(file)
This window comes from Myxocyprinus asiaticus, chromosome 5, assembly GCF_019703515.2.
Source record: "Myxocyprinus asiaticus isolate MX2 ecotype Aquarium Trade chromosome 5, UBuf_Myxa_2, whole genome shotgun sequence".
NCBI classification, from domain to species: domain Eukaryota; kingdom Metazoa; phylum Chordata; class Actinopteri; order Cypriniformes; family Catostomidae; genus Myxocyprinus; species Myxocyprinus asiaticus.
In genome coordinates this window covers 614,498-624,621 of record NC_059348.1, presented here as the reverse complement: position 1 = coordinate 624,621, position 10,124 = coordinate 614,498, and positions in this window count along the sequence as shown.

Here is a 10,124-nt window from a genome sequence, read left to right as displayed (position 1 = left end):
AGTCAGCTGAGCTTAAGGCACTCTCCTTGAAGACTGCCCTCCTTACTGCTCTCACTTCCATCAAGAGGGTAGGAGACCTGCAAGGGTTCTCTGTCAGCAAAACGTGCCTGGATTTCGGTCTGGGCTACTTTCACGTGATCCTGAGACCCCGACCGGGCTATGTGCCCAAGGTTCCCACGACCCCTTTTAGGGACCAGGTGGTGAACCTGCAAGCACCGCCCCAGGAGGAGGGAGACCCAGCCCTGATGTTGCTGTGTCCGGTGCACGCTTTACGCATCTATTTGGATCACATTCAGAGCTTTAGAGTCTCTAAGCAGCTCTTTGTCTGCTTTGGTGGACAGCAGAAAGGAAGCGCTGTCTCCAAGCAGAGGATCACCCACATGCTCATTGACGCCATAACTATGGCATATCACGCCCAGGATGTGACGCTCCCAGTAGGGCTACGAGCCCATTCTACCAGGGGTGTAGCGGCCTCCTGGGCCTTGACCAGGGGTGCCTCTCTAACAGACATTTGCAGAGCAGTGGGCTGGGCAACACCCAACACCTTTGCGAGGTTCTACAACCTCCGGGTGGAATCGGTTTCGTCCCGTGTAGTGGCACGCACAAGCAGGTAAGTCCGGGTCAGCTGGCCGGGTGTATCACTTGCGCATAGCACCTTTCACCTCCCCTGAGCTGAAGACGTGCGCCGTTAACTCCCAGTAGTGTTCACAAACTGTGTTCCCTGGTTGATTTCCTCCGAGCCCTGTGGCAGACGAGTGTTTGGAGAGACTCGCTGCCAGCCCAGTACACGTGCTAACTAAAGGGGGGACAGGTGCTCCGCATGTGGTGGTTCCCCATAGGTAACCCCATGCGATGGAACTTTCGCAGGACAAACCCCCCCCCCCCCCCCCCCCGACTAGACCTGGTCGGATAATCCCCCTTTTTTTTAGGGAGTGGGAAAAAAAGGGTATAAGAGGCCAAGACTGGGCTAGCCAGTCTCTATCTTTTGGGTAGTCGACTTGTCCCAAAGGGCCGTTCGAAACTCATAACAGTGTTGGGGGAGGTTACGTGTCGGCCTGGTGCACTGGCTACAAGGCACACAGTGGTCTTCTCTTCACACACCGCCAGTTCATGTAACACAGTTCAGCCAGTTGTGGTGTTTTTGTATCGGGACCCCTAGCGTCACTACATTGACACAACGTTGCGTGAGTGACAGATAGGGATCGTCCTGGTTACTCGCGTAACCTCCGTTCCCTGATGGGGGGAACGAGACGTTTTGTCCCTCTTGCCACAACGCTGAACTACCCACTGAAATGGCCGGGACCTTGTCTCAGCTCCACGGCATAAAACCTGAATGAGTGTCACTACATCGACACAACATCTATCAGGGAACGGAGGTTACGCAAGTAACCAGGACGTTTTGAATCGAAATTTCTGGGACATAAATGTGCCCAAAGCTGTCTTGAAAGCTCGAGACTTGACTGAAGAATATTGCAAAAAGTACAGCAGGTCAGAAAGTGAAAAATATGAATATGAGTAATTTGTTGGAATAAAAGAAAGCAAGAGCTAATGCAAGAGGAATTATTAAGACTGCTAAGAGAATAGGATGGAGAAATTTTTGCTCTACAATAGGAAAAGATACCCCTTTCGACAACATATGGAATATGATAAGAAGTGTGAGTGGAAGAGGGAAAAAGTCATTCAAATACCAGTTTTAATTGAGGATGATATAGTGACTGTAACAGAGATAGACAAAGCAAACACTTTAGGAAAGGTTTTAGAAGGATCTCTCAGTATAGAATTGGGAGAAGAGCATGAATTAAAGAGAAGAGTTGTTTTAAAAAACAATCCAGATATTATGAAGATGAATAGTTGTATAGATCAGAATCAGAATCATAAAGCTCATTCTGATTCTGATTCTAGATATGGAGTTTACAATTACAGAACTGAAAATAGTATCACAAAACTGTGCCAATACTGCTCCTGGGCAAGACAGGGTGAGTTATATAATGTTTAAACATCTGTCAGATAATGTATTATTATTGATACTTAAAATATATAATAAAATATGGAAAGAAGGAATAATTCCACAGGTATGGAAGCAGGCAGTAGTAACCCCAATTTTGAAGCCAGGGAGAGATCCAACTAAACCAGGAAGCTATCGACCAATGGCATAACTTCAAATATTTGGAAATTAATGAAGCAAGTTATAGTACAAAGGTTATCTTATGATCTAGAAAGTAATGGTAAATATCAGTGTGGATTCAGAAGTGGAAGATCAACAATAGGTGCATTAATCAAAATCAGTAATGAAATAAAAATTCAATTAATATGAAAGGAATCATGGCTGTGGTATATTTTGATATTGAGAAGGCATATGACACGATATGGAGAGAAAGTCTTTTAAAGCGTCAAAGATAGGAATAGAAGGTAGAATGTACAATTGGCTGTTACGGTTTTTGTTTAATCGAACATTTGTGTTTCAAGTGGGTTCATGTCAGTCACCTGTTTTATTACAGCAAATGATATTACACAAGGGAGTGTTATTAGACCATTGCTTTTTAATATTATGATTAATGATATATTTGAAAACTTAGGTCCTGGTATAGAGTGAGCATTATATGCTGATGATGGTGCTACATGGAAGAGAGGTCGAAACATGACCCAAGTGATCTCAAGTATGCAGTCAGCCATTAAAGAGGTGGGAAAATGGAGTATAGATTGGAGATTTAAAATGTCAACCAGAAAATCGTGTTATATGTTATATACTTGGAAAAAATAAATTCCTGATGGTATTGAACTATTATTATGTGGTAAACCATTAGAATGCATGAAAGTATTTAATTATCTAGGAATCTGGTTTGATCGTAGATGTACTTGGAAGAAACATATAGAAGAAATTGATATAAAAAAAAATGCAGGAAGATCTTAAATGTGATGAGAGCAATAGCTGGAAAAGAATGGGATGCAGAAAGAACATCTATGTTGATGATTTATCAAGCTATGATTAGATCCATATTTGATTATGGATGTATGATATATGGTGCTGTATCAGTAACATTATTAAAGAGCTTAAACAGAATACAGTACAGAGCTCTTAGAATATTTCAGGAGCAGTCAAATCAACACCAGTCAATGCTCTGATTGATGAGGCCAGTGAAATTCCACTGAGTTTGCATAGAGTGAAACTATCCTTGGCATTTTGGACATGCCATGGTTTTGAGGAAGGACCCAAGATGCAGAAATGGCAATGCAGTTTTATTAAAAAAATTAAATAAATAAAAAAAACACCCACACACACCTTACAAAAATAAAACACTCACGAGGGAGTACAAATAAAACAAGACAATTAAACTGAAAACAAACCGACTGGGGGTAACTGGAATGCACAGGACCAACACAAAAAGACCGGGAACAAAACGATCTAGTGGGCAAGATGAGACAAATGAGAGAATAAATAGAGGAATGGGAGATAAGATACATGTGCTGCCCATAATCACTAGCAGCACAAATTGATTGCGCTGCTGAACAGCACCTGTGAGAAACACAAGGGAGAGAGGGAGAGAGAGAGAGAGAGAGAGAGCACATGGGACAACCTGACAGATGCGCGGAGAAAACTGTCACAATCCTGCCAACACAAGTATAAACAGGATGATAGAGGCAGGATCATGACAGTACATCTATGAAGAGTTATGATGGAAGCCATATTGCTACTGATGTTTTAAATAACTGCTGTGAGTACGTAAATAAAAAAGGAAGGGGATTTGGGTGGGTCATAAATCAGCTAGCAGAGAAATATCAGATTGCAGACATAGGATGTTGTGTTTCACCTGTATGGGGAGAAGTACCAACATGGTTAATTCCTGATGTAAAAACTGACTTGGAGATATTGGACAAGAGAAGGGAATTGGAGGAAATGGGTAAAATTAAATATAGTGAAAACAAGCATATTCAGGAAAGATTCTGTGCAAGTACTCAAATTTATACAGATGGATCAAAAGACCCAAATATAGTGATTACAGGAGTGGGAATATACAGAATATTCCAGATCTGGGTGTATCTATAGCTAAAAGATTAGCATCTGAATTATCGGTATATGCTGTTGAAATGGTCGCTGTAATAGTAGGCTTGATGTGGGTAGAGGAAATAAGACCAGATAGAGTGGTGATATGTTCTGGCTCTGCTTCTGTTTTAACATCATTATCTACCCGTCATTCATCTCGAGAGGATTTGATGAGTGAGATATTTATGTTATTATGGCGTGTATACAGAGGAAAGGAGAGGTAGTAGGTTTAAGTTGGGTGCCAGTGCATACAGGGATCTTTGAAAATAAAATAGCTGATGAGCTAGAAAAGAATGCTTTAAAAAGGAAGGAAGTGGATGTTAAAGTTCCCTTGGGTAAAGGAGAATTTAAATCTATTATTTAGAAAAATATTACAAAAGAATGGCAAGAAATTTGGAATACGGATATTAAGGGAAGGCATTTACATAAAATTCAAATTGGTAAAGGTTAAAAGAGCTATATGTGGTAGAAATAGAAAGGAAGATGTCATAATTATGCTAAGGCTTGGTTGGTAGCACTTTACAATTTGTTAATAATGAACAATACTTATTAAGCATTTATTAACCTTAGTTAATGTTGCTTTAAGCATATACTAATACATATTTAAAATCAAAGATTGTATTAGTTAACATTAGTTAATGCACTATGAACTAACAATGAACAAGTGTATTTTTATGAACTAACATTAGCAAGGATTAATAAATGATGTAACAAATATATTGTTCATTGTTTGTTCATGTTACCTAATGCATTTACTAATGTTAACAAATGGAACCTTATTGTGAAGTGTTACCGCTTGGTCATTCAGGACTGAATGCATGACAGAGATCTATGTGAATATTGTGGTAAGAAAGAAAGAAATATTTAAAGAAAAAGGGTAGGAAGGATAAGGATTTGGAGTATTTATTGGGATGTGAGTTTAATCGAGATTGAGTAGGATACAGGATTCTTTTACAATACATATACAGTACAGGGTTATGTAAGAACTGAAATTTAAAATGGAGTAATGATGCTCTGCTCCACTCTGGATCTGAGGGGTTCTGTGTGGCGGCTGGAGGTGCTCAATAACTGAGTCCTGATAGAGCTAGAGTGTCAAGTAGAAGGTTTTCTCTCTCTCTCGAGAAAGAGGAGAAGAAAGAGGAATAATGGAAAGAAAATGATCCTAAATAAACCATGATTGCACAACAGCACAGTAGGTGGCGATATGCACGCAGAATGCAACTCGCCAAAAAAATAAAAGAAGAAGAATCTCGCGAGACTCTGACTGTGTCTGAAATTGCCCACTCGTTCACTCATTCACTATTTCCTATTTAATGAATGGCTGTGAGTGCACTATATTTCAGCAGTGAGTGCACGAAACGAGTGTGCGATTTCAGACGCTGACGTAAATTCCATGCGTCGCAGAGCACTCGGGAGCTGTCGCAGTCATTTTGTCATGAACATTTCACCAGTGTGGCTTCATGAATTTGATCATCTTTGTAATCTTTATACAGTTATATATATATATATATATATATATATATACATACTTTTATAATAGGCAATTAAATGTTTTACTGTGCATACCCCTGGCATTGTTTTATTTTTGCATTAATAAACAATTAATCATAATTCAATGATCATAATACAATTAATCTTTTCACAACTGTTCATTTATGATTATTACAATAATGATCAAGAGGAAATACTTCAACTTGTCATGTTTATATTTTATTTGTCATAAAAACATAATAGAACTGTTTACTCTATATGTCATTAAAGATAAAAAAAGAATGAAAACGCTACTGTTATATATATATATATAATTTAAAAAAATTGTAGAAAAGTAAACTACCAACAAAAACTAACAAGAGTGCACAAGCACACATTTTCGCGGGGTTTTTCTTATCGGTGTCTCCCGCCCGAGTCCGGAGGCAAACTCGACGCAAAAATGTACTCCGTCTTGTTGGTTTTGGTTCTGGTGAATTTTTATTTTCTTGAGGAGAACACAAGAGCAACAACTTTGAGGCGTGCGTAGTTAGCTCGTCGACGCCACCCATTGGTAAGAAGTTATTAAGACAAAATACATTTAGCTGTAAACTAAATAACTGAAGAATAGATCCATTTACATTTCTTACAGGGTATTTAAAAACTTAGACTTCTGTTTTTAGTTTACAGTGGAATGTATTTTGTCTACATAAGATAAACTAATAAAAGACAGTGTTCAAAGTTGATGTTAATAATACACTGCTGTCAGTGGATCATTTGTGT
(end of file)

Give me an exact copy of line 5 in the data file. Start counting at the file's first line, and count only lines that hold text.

Here is a 10,124-nt window from a genome sequence, read left to right as displayed (position 1 = left end):